Fuchsia 'Beverley', commonly known simply as fuchsia, begins its life cycle as a seed, which upon germination, sprouts to produce a small seedling with a few leaves. As the seedling matures, it develops a rooting system and a woody stem, growing into a young plant with more substantial foliage and the characteristic drooping flowers for which fuchsias are known. During its flowering stage, it attracts pollinators with its brightly colored petals, leading to pollination and the subsequent formation of berries that contain seeds for the next generation. After flowering, if the environmental conditions are not ideal, the plant may enter a dormant phase, particularly in colder climates, where it loses its leaves and conserves energy. With the return of favorable conditions, the fuchsia resumes growth, producing new shoots, leaves, and flowers to continue its cycle. This cycle may repeat annually for several years as a perennial, with the plant increasing in size and the number of blooms with each growing season.

  • sproutPropogation

    • Propogation time

      Spring-Early Summer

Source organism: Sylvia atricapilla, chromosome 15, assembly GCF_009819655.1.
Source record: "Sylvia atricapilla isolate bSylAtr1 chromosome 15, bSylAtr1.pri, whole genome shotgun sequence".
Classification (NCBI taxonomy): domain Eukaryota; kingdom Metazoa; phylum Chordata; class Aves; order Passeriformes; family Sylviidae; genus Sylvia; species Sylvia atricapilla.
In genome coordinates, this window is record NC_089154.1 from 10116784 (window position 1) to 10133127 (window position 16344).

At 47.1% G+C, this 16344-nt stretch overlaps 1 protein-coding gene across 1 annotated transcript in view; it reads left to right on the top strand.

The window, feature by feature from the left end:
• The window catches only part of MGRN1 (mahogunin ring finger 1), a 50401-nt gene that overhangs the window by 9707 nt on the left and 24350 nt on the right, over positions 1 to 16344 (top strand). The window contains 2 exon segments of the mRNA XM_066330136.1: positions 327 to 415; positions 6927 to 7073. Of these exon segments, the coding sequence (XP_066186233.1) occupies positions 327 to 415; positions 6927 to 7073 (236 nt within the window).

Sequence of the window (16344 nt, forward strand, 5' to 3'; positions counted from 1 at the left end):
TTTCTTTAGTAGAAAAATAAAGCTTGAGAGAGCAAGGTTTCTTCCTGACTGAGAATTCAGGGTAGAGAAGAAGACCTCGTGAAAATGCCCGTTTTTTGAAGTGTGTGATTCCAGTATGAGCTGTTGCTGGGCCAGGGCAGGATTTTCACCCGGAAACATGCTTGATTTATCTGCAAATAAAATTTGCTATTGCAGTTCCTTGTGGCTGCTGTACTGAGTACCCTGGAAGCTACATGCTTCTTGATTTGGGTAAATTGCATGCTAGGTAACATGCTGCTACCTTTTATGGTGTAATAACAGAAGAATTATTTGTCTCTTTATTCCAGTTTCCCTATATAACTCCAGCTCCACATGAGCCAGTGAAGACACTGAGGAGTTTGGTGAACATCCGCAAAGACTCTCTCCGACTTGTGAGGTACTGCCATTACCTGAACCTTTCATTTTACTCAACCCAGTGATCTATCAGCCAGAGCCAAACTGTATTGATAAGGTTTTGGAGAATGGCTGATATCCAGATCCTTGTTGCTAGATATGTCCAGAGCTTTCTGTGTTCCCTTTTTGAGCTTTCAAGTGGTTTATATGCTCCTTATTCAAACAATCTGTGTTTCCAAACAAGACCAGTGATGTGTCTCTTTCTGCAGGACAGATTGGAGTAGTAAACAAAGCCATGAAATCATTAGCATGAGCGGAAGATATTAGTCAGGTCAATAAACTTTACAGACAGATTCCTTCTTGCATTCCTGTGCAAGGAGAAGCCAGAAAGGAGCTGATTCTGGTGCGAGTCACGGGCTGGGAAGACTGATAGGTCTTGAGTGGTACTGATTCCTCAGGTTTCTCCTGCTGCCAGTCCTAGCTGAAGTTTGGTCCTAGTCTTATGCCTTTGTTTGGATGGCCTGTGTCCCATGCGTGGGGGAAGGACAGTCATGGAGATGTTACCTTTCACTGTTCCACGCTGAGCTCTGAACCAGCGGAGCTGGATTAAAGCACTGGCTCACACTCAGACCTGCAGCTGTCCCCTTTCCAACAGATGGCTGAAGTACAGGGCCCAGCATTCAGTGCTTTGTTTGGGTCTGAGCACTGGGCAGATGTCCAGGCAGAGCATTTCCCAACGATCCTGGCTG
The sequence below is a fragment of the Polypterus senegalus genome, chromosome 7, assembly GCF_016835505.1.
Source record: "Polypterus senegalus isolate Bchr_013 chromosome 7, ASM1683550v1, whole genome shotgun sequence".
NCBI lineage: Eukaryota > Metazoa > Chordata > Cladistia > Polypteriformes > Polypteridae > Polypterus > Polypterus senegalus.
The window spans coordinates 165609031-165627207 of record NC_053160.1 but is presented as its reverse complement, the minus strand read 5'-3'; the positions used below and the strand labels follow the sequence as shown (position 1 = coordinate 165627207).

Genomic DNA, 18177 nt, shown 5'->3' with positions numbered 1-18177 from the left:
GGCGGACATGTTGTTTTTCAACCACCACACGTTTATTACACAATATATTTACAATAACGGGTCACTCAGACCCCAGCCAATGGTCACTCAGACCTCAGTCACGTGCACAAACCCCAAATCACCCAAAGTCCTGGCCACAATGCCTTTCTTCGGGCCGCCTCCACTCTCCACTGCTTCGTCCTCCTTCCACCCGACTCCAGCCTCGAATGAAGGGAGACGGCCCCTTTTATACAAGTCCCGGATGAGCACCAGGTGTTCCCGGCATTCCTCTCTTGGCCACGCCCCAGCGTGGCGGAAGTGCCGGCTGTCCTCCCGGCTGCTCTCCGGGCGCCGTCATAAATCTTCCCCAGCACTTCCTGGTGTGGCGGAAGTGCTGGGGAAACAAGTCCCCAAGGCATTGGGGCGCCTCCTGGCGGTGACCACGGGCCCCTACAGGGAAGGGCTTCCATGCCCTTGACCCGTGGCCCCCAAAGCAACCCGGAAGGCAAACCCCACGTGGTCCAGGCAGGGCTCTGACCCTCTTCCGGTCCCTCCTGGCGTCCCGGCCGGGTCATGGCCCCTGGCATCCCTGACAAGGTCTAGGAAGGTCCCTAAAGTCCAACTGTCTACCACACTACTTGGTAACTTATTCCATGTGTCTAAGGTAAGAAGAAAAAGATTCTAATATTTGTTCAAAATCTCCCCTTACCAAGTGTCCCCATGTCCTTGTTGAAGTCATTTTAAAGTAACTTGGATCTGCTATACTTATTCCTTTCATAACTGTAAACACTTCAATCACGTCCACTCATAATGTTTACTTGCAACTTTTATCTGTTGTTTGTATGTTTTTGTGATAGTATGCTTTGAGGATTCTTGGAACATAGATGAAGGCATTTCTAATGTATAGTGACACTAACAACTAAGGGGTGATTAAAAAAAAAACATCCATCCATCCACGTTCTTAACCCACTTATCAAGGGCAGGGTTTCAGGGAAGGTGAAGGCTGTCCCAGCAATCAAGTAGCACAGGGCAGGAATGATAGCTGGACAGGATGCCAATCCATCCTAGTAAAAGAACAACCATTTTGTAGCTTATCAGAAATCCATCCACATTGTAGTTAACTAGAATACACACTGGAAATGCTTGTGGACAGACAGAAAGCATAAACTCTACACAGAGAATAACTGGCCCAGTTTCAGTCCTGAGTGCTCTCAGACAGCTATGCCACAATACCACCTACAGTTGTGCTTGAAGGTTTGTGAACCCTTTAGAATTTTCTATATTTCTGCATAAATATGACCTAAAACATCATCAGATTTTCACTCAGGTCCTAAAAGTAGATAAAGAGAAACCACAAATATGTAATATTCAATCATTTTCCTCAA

• Propogation: Fuchsia 'Beverley' is commonly propagated through softwood cuttings, a method best performed in late spring or early summer. To propagate using this method, a healthy, non-flowering shoot is selected from the parent plant. A cutting, about 2 to 4 inches (approximately 5-10 cm) long, is taken just below a leaf node, and the lower leaves are removed. The bare stem is typically dipped in rooting hormone powder to encourage root development and is then inserted into a pot filled with a moistened mixture of peat and perlite. The pot is covered with a plastic bag to maintain high humidity, which is crucial for successful rooting, and placed in a warm, bright location out of direct sunlight. Roots usually form within a few weeks, after which the new Fuchsia 'Beverley' plant can be gradually acclimatized to less humid conditions before eventual planting out.